ALUR, ALEX Findings Show Alectinib Superiority For ALK-Positive NSCLC Patients

Results from the ALUR and ALEX trials consolidate alectinib as both the second- and first-line standard of care for patients with anaplastic lymphoma kinase mutation-positive non-small-cell lung cancer

medwireNews: Results from two phase III clinical trials reported at the ESMO 2017 Congress in Madrid, Spain, add evidence for the use of the anaplastic lymphoma kinase (ALK) inhibitor alectinib in patients with ALK mutation-positive non-small-cell lung cancer (NSCLC) at two different stages of disease.

Silvia Novello, from the University of Turin in Italy, presented findings for ALUR that she said “support alectinib as a new standard of care for patients with previously treated ALK-positive NSCLC”.

The study included 107 patients with disease progression after first-line treatment with platinum-based chemotherapy and the ALK inhibitor crizotinib; patients were randomly assigned to receive alectinib 600 mg twice daily or a regimen of pemetrexed or docetaxel until disease progression, death or treatment withdrawal.

Patients received alectinib for a median of 20 weeks and were followed-up for a median of 6.5 months, whereas patients given chemotherapy received treatment for 6 weeks and were followed-up for 5.8 months.

Median progression-free survival (PFS) was 9.6 and 1.4 months, respectively, with a hazard ratio (HR) of 0.15 in favour of alectinib use. And this benefit was consistently seen in subgroup analysis stratifying patients by age, gender, race, baseline central nervous system (CNS) metastases, ECOG performance status and receipt of prior radiotherapy.

The CNS objective response rate in patients with CNS metastases at baseline was 54.2% for the 24 alectinib-treated patients. This included one complete response, 12 partial responses and six cases of stable disease. By contrast, none of the 16 patients given chemotherapy achieved a response.

“The safety profile of alectinib compared favourably with that of chemotherapy”, Silvia Novello said, noting that grade 3–5 adverse events were “almost doubled” in the chemotherapy arm (41.2 vs 27.1%) despite the shorter treatment duration with chemotherapy versus with the ALK inhibitor.

Patients given alectinib were less likely to experience side effects leading to treatment discontinuation (5.7 vs 8.8%) or dose reduction (4.3 vs 11.8%) but were more likely to require dose interruptions (18.6 vs 8.8%).

Additional CNS efficacy results from the ALUR study were also presented to the meeting in poster form by Javier de Castro, from University Hospital La Paz in Madrid, Spain.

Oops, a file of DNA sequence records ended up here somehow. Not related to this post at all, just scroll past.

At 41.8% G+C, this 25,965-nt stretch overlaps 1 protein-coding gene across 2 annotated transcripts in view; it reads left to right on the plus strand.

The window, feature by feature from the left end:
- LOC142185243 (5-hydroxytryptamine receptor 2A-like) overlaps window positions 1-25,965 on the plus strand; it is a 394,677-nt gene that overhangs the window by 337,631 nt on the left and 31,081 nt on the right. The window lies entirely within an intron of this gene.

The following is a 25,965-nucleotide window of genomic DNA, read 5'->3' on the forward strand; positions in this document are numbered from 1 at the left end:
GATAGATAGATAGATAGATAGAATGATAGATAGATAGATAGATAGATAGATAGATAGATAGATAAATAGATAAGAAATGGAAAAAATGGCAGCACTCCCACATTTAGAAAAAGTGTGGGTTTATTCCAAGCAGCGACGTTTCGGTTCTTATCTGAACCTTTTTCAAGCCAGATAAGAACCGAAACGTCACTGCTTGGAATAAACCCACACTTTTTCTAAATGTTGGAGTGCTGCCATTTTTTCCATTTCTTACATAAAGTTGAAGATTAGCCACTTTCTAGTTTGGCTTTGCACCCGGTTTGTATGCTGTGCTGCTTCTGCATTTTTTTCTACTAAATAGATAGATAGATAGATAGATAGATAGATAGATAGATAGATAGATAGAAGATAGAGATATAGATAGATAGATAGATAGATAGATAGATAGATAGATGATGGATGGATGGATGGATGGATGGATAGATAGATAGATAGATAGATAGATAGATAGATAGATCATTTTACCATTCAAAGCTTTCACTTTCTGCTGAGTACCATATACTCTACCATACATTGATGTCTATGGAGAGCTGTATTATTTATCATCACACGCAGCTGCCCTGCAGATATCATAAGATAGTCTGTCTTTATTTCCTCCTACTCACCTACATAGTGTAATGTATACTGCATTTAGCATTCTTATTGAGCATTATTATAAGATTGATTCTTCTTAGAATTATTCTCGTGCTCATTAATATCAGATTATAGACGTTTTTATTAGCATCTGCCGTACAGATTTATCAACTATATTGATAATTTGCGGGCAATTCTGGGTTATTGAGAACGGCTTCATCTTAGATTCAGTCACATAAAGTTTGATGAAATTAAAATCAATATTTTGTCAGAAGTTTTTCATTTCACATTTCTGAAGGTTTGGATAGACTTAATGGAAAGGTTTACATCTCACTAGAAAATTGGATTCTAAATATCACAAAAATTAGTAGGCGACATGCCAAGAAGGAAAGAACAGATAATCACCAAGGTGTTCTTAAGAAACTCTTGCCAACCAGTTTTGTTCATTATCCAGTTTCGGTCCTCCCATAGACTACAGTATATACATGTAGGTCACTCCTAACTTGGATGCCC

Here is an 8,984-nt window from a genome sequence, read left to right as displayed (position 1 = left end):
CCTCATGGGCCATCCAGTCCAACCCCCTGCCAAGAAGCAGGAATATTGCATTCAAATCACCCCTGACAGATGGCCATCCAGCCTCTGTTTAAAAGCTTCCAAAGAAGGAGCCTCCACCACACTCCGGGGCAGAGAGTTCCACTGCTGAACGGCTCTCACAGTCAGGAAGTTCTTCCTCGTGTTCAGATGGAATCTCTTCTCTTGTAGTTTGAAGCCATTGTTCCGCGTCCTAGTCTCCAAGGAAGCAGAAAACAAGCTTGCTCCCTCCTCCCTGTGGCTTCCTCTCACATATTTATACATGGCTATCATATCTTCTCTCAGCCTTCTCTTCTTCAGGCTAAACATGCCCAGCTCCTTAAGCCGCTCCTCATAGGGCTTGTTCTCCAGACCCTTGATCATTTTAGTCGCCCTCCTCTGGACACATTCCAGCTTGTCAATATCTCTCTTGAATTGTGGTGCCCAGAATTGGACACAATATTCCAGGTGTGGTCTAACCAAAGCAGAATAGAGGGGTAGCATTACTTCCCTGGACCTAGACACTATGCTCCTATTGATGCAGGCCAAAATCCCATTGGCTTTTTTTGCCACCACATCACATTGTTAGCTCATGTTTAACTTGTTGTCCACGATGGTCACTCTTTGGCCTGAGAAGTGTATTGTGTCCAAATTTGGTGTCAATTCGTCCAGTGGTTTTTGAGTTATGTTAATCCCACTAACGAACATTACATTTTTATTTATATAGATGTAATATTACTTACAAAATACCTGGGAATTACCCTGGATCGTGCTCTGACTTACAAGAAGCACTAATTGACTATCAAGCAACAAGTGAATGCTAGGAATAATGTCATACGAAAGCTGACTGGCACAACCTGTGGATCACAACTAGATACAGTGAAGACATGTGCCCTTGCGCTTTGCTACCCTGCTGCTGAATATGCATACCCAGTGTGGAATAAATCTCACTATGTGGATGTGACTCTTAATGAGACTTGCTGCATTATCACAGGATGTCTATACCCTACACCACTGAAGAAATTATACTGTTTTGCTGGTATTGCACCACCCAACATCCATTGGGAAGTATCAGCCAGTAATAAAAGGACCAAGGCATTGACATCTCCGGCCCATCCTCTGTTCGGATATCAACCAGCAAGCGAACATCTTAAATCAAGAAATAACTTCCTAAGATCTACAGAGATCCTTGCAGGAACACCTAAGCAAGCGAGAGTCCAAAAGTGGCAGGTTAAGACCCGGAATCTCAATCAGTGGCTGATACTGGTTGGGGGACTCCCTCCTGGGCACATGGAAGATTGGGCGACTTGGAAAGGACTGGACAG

The 6-month cumulative rate of CNS progressive disease was 11% with alectinib and 48% with chemotherapy, with corresponding rates of 15% and 52% for patients with measurable CNS metastases at baseline and 0% versus 39% for those without baseline CNS involvement.

Finally, CNS efficacy findings from the ALEX study comparing alectinib versus crizotinib in patients with treatment-naïve ALK-positive NSCLC were reported to the meeting by Shirish Gadgeel, from the University of Michigan in Ann Arbor, USA.

The primary endpoint of PFS for the ALEX study was previously published in The New England Journal of Medicine, with the median value unreached for the 152 patients given alectinib 600 mg twice daily after a median of 18.6 months of follow-up. This compared with a median PFS of 11.1 months for the 151 patients given crizotinib 250 mg twice daily and followed-up for a median of 17.6 months, giving a significant HR of 0.47 in favour of alectinib.

Speaking at the ESMO 2017 Congress, Shirish Gadgeel told delegates that among patients with CNS metastases at baseline, PFS was significantly longer in the 64 patients given alectinib than the 58 patients using crizotinib, at unreached versus 7.4 months and a HR of 0.40.

Similarly, for patients free from CNS metastases at baseline, median PFS was unreached for the 88 alectinib-treated patients versus 14.8 months for the 93 patients given crizotinib, with a HR of 0.51.

“Alectinib significantly prolonged time to CNS progression both in patients with CNS metastases at baseline and in patients without CNS metastases at baseline”, the presenter reported.

Competing risk analysis gave 12-month cumulative incidence rates for CNS progression as a first event for alectinib versus crizotinib in these two patients subgroups of 16.0% versus 58.3%, and 4.6% versus 31.5%, respectively, with corresponding cause-specific HRs of 0.18 and 0.14.

“Overall, these CNS results along with the systemic results consolidate alectinib as the new standard of care for patients with previously untreated, advanced ALK+ NSCLC”, Shirish Gadgeel concluded.

References

Novello S, Mazieres J, Oh I, et al. 1299O_PR – Primary results from the phase III ALUR study of alectinib versus chemotherapy in previously treated ALK+ non-small-cell lung cancer (NSCLC). ESMO 2017 Congress; Madrid, Spain, 8–12 September.

de Castro J, Novello S, Mazieres J, et al. 1346P – CNS efficacy results from the phase III ALUR study of alectinib vs chemotherapy in previously treated ALK+ NSCLC. ESMO 2017 Congress; Madrid, Spain, 8–12 September.

Gadgeel S, Peters S, Mok T, et al. 1298O_PR – Alectinib vs crizotinib in treatment-naïve ALK+ NSCLC: CNS efficacy results from the ALEX study. ESMO 2017 Congress; Madrid, Spain, 8–12 September.

Peters S, Camidge R, Shaw AT, et al. Alectinib versus crizotinib in untreated ALK-positive non-small-cell lung cancer. New Engl J Med 2017;377:829–838. DOI: 10.1056/NEJMoa1704795

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